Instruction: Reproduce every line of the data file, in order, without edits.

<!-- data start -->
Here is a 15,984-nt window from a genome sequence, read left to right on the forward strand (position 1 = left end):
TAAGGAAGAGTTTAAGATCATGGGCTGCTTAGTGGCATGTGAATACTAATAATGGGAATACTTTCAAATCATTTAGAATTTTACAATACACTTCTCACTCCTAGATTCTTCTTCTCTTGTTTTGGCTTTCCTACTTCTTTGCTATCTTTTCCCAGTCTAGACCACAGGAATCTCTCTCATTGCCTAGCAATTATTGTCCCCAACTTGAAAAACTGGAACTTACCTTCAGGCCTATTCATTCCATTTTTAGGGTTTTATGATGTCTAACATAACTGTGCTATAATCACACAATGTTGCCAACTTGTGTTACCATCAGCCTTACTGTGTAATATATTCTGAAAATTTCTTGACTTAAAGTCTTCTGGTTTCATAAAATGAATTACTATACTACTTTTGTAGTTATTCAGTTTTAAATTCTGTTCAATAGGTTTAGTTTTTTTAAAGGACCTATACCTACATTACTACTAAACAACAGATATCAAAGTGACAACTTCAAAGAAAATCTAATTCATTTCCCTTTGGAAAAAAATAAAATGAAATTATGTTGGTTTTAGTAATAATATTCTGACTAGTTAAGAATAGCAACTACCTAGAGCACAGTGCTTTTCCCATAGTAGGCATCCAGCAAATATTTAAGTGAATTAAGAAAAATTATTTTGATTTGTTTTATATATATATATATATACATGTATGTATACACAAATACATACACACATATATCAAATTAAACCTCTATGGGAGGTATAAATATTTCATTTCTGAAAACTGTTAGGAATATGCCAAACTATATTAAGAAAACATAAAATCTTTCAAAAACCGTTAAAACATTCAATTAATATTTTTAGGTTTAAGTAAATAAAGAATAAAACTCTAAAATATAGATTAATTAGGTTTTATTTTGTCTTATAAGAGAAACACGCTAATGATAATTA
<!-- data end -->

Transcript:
Here is a 15,984-nt window from a genome sequence, read left to right on the forward strand (position 1 = left end):
TAAGGAAGAGTTTAAGATCATGGGCTGCTTAGTGGCATGTGAATACTAATAATGGGAATACTTTCAAATCATTTAGAATTTTACAATACACTTCTCACTCCTAGATTCTTCTTCTCTTGTTTTGGCTTTCCTACTTCTTTGCTATCTTTTCCCAGTCTAGACCACAGGAATCTCTCTCATTGCCTAGCAATTATTGTCCCCAACTTGAAAAACTGGAACTTACCTTCAGGCCTATTCATTCCATTTTTAGGGTTTTATGATGTCTAACATAACTGTGCTATAATCACACAATGTTGCCAACTTGTGTTACCATCAGCCTTACTGTGTAATATATTCTGAAAATTTCTTGACTTAAAGTCTTCTGGTTTCATAAAATGAATTACTATACTACTTTTGTAGTTATTCAGTTTTAAATTCTGTTCAATAGGTTTAGTTTTTTTAAAGGACCTATACCTACATTACTACTAAACAACAGATATCAAAGTGACAACTTCAAAGAAAATCTAATTCATTTCCCTTTGGAAAAAAATAAAATGAAATTATGTTGGTTTTAGTAATAATATTCTGACTAGTTAAGAATAGCAACTACCTAGAGCACAGTGCTTTTCCCATAGTAGGCATCCAGCAAATATTTAAGTGAATTAAGAAAAATTATTTTGATTTGTTTTATATATATATATATATACATGTATGTATACACAAATACATACACACATATATCAAATTAAACCTCTATGGGAGGTATAAATATTTCATTTCTGAAAACTGTTAGGAATATGCCAAACTATATTAAGAAAACATAAAATCTTTCAAAAACCGTTAAAACATTCAATTAATATTTTTAGGTTTAAGTAAATAAAGAATAAAACTCTAAAATATAGATTAATTAGGTTTTATTTTGTCTTATAAGAGAAACACGCTAATGATAATTA